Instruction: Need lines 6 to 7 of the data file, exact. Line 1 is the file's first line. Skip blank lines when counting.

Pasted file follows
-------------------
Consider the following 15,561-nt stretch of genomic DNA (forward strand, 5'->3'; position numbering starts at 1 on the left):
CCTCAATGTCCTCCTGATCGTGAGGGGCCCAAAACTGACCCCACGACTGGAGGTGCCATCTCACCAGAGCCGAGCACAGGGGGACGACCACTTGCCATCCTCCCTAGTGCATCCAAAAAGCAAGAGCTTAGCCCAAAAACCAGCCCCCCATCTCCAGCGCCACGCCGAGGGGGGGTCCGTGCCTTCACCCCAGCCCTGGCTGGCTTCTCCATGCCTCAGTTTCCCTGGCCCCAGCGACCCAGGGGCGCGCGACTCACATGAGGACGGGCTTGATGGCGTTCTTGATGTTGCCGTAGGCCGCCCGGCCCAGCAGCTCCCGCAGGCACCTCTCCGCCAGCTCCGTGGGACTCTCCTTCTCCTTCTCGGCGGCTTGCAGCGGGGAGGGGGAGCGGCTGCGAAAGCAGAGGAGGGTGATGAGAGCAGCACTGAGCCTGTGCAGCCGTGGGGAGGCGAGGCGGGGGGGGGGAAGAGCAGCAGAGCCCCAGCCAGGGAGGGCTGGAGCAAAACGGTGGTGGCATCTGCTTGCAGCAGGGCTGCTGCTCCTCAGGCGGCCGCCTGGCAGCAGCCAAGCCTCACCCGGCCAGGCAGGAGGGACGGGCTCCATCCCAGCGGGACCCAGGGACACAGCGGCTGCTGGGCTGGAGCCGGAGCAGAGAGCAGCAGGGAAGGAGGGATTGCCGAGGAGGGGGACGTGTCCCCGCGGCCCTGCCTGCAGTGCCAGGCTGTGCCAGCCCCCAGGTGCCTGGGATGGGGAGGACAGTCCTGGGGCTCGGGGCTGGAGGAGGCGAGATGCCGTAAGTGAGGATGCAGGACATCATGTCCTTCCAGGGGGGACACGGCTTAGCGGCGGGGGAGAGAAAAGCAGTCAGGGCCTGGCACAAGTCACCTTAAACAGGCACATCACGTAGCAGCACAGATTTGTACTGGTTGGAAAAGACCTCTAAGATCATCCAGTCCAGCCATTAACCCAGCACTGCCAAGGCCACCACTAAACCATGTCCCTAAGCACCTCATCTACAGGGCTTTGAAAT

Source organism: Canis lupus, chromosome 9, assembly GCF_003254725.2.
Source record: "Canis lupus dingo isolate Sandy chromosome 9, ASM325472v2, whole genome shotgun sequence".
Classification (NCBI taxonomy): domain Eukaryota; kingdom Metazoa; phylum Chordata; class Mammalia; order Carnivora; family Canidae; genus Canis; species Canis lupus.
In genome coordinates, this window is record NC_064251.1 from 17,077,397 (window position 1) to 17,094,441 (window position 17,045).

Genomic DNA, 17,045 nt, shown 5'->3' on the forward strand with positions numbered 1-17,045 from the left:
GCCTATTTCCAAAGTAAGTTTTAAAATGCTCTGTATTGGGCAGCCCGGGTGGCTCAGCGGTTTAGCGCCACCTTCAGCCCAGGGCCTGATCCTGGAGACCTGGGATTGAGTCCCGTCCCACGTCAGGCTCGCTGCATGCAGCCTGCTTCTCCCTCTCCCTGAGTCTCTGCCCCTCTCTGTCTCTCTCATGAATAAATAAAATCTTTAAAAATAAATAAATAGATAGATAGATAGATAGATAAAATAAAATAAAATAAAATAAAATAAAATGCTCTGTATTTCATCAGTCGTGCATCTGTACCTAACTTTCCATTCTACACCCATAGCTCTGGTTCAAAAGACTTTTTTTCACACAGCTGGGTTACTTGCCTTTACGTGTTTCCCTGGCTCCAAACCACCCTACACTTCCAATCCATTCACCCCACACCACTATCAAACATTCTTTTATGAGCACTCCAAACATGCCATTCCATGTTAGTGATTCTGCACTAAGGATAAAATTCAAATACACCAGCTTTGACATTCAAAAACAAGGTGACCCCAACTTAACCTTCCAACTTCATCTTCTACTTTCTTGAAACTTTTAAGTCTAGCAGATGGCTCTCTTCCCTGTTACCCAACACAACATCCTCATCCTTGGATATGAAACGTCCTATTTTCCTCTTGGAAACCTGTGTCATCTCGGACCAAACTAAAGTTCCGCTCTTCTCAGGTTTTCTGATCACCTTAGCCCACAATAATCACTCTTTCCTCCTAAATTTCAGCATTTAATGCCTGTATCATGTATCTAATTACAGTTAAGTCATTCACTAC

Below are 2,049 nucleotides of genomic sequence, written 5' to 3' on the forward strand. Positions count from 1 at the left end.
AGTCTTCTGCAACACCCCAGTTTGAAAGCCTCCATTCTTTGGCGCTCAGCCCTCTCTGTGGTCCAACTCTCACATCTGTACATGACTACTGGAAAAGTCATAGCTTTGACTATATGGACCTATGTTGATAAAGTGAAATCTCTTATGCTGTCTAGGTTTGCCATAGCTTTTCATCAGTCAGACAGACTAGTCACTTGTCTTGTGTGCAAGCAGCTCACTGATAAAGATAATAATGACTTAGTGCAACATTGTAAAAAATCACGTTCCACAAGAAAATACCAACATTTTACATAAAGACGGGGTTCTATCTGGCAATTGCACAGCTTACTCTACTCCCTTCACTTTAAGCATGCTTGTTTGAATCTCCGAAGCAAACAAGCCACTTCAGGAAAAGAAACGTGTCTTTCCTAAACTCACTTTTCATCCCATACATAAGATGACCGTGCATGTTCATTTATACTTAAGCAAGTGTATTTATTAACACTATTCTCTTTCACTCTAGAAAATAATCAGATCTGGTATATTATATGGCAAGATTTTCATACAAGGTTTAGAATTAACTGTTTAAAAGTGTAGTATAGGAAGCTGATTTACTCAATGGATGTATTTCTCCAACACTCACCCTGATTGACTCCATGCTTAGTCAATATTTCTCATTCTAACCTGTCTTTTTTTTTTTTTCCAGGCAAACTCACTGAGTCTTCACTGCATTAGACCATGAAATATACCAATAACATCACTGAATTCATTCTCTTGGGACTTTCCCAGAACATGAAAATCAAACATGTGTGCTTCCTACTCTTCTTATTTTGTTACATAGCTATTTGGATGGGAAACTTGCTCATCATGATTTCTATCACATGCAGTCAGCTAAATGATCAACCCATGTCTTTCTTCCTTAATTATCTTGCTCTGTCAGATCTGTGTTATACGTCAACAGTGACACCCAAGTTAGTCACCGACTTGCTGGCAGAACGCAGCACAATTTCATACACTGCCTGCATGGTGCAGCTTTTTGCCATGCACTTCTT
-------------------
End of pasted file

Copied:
In genome coordinates, this window is record NC_064251.1 from 17,077,397 (window position 1) to 17,094,441 (window position 17,045).

Genomic DNA, 17,045 nt, shown 5'->3' on the forward strand with positions numbered 1-17,045 from the left: